How Heat Pumps work

Heat pumps are common

Electric heat pumps are the essential part of standard household equipment:

  • In fridges, a heat pump moves heat from inside the fridge into your kitchen. That’s why it’s good to have space around your fridge. This space allows the heat extracted from inside the fridge to move away from the fridge.
  • In reverse cycle air-conditioners, the heat pump cools a room by moving heat from the room to outside the house. When you reverse the cycle, the heat pump heats the room by transferring heat from outside your home to inside the room.

Heat pumps are efficient

Heat pumps use electricity to run a fan and compressor – and can be amazingly efficient. A high-performance residential heat pump can use one unit of electrical energy to move six times as much heat energy into your house, an efficiency of 600%.

By comparison:

  • Electrical heaters have an efficiency of 100% as they can convert all the electrical energy into heat, and
  • Gas heaters have an efficiency of between 50% and 95%, as some of the heat generated heats the house exterior.

Heat pumps for hot water

Here is a description of one sort of heat pump and how you can use it to heat your hot water. With this setup, you run the heat pump when the sun is up, powering the heat pump with electricity from photovoltaic solar panels. After installing the panels and heat pump, you heat your water for free, generating no emissions. 

How a heat pump works to heat water

A heat pump can heat your hot water by moving heat from the air outside your house into your hot water tank. Your heat pump will have:

  • A refrigerant: The heat pump has a refrigerant, i.e., a liquid that boils at a low temperature like minus 26 C.
  • An electric fan: The fan warms the refrigerant by blowing air from outside your house over a heat exchanger, which warms the refrigerant. While the air temperature is above minus 26 C, it will heat and boil the liquid refrigerant in the evaporator.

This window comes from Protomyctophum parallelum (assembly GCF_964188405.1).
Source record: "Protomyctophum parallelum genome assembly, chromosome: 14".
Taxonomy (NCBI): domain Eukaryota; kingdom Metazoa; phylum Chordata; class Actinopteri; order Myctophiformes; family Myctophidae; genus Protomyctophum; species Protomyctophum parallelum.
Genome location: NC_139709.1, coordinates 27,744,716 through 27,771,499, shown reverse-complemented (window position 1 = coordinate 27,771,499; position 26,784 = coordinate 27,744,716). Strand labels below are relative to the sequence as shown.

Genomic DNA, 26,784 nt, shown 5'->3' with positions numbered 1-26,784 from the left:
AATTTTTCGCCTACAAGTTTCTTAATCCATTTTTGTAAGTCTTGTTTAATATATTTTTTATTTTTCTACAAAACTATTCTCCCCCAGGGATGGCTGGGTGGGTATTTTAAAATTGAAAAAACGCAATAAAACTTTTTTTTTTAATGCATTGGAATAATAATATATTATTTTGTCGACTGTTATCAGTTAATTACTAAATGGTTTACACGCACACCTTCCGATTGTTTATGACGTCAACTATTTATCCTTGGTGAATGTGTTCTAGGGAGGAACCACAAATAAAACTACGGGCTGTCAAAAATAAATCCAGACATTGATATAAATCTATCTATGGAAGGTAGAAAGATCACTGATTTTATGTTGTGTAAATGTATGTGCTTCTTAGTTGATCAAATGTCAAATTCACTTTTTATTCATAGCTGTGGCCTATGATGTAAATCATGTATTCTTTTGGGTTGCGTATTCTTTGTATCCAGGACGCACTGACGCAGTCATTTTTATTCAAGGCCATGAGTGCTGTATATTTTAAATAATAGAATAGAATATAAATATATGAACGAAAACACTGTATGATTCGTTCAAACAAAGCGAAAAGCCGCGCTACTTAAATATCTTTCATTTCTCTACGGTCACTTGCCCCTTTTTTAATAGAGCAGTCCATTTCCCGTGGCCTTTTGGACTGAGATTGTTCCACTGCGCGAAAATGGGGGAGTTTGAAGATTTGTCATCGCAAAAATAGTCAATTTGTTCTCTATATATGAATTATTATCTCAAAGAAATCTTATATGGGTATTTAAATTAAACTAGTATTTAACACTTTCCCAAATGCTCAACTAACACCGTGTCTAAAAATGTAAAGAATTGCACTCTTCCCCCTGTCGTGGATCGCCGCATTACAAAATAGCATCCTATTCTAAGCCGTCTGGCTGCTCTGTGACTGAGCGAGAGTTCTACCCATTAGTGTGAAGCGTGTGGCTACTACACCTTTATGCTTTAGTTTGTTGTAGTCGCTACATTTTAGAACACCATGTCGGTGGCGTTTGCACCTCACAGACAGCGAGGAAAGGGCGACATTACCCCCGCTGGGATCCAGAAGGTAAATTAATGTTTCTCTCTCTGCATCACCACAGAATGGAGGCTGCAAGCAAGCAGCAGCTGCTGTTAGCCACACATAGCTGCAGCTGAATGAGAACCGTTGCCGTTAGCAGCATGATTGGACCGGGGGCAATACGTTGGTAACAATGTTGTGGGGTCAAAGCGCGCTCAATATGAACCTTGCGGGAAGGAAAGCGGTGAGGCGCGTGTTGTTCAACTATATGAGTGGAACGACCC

• An Evaporator: In the evaporator, the heated refrigerant evaporates, becoming a gas as the external air heats it. It evaporates like water becomes steam in a pot on the stove. As the boiling point is so low, e.g., minus 25 C, it will work even on a cold day when the air temperature is 5 C. Note that the fan works longer to boil the refrigerant on a cold day.
  • A Compressor: A valve closes, shutting the refrigerant gas in the compressor where a pump compresses the air. As the pressure builds, the gas gets hotter, just as a bicycle pump gets hot as you pump up the tyres. The gas can heat to 95 C.
  • A Condenser: The hot, pressurised gas then passes its heat, via another heat exchanger, to where you want it, to the water in your hot water tank.In doing this, the gas cools and condenses into a moderate temperature liquid, still under high pressure.
  • An Expansion Valve: The expansion valve opens, and the cooled liquid moves from the high-pressure condenser into the evaporator at normal room pressure. The refrigerant is back where it started, a liquid ready for heating and evapourisation, ready to repeat the cycle.

So, you can harvest heat by repeatedly boiling a liquid, collecting the gas given off, and compressing the gas.

Further information


Updated: 24 Jan 2022

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